It’s What I Can Do at Work That Matters, Not My Disability or Blindness

Joe Strechay in a suit speaking to a group of people

As National Disability Employment Awareness Month (NDEAM) continues, we are going to keep pumping out the most relevant advice possible. When I meet people in the public or employers at meetings, there is typically an “elephant in the room”. I have to be prepared to address my value as a professional. When I walk into the room with white cane and my snazzy suit, I have to be prepared to address the “elephant in the room”. That is right, it is a lot like I walk into the room with a big purple elephant. The elephant is my blindness or visual impairment. I think my great looks and smooth personality breaks the ice quickly. Most people don’t have much or any experience interacting with individuals who are blind or visually impaired. They have met successful people like Walmart’s Russell Shaffer; Adventurer, Erik Weihenmayer; NASA’s Ken Silberman; Google’s Jack Chen; State of Pennsylvania’s David DeNotaris; or many other outstanding and competent individuals who are blind or visually impaired.

I am always prepared to address the elephant in the room, and many times this happens in my community events too. I have to deal with perceptions that limit the skills and level of competence that I bring to work and life. People don’t assume the highest of individuals with disabilities. I may not be Stephen Hawkins, but I am pretty competent in my work. I may not be building homes or a great handyman. I would tell you my wife is much handier than I am. I am outstanding at my work, and bring a lot of skills that make me successful. Any job seekers with a disability or who is blind or visually impaired needs to be aware of their strengths, skills, and weaknesses. We have to be prepared to explain the skills we bring to our work, and how we accomplish these skills, possibly with assistive or access technology.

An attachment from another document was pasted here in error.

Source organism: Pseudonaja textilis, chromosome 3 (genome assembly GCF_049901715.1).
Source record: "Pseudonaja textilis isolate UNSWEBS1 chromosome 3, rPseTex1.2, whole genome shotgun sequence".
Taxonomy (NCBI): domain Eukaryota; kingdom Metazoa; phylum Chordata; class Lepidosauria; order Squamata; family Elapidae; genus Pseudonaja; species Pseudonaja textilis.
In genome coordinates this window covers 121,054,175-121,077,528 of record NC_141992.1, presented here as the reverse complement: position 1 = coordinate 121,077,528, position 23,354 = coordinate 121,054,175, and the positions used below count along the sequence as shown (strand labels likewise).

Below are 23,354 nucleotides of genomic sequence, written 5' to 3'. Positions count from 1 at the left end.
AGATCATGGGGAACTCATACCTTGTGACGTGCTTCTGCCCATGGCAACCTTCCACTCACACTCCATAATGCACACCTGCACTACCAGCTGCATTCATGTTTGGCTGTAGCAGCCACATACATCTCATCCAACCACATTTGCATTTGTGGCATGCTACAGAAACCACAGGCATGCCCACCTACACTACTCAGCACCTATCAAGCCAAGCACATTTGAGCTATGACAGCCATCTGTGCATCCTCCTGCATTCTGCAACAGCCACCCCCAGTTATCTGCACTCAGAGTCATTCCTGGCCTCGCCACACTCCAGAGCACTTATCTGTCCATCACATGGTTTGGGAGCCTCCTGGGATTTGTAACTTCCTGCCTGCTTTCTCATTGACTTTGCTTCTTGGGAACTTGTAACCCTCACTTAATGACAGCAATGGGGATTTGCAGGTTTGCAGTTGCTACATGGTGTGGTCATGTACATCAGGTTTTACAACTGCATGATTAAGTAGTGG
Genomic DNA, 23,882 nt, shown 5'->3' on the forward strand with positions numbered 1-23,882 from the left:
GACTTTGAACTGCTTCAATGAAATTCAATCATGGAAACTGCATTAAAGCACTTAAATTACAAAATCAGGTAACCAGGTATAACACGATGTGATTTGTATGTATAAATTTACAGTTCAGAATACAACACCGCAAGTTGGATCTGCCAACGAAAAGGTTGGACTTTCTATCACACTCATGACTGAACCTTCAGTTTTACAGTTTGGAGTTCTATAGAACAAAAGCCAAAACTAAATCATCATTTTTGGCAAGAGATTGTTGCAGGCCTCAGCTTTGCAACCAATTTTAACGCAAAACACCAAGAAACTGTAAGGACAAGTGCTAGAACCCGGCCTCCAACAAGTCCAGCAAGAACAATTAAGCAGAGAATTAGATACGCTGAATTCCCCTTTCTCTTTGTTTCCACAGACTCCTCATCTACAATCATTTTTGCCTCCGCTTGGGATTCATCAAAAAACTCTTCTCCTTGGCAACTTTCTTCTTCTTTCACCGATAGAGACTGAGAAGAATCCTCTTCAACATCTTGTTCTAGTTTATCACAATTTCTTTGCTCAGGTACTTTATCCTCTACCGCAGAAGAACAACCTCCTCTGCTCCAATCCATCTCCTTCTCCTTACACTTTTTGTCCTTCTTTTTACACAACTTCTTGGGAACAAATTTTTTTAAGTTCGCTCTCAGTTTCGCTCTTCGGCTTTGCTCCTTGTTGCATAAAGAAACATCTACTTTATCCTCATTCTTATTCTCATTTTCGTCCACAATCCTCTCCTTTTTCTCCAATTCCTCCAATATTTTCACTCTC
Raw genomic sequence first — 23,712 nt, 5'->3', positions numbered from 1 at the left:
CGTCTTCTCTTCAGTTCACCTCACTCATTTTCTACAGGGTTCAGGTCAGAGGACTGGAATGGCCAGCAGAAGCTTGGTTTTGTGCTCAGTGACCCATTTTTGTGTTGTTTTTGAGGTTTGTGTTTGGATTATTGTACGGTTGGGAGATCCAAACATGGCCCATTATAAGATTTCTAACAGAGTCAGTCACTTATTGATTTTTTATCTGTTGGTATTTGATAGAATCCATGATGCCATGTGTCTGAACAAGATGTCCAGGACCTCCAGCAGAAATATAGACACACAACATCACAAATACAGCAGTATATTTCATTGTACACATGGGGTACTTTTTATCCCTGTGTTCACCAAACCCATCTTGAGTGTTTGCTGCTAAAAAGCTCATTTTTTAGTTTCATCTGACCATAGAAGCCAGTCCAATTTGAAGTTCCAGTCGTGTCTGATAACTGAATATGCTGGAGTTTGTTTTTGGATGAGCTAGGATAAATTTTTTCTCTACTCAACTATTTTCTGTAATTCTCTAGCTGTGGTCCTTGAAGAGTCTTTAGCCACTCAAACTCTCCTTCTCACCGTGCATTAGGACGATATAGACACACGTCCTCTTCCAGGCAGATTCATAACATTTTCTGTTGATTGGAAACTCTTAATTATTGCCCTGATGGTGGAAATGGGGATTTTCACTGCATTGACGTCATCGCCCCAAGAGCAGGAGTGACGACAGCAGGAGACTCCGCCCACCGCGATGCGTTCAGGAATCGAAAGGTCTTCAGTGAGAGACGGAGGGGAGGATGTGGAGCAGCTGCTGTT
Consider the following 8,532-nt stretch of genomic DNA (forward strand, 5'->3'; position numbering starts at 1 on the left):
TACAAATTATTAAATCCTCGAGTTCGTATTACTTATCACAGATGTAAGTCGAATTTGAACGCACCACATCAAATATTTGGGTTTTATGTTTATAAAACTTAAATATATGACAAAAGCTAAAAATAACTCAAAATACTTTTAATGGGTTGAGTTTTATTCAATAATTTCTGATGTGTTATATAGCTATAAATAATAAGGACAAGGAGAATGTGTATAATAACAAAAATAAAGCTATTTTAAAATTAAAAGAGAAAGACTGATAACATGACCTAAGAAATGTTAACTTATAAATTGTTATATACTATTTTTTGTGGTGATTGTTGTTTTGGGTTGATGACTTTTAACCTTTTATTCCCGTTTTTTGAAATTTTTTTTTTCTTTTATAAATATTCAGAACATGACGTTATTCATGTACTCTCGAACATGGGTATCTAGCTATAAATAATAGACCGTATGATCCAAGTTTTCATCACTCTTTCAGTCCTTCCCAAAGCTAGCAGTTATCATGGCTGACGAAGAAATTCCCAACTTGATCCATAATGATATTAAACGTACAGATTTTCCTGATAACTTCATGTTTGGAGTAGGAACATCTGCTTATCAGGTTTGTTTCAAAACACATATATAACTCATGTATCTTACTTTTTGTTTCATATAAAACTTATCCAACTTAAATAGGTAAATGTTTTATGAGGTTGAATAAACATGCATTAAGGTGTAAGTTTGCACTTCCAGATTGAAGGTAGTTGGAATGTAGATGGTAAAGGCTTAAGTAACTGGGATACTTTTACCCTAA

Recently, I was showing off some of the apps that I have on my phone at an event, and a crowd of people were amazed. Besides my own skills, I bring a whole toolbox of tools to the table. I am personally skilled in writing, grant writing, speaking, teaching, supervision, management, HTML, technology, social media, and connecting with people. I have a gift with my interactions with individuals, as I feel that I can connect with almost anyone. I know how to find common ground and create a genuine connection.

In my work, I manage many projects, and I often believe more than my supervisors even grasp. This takes a lot of time management and skill. I know that my plate continues to expand, and this does have an impact on the quality overall. But, I can tell you that I create a very large impact. I push hard to create a difference while working toward our organization’s mission. I am very strategic about my work and partnerships. I have proven myself in every position that I have taken over the years. My family instilled a strong work ethic that I put my all into my work to solidify and create a difference. I am known nationally because of my work, and I will bring that same effort to any project.

Just as I am more than my disability, I bring more than my disability to my work every day. I bring all of these strengths and skills to the workplace. Each one of us has to be aware of what we bring to the table, and we must be able to express it in specific terms. Yes, we have to be able to express the impact that we bring to our work.

A Little Advice:

  • Define how you make an impact in your work.
  • Know your skills.
  • Which skills are your difference maker or make you standout?
  • Be aware of your accomplishments.
  • Know examples of how you have solved problems on the job.
  • Stay aware of the public’s perception of you.
  • What is your brand statement or mission statement?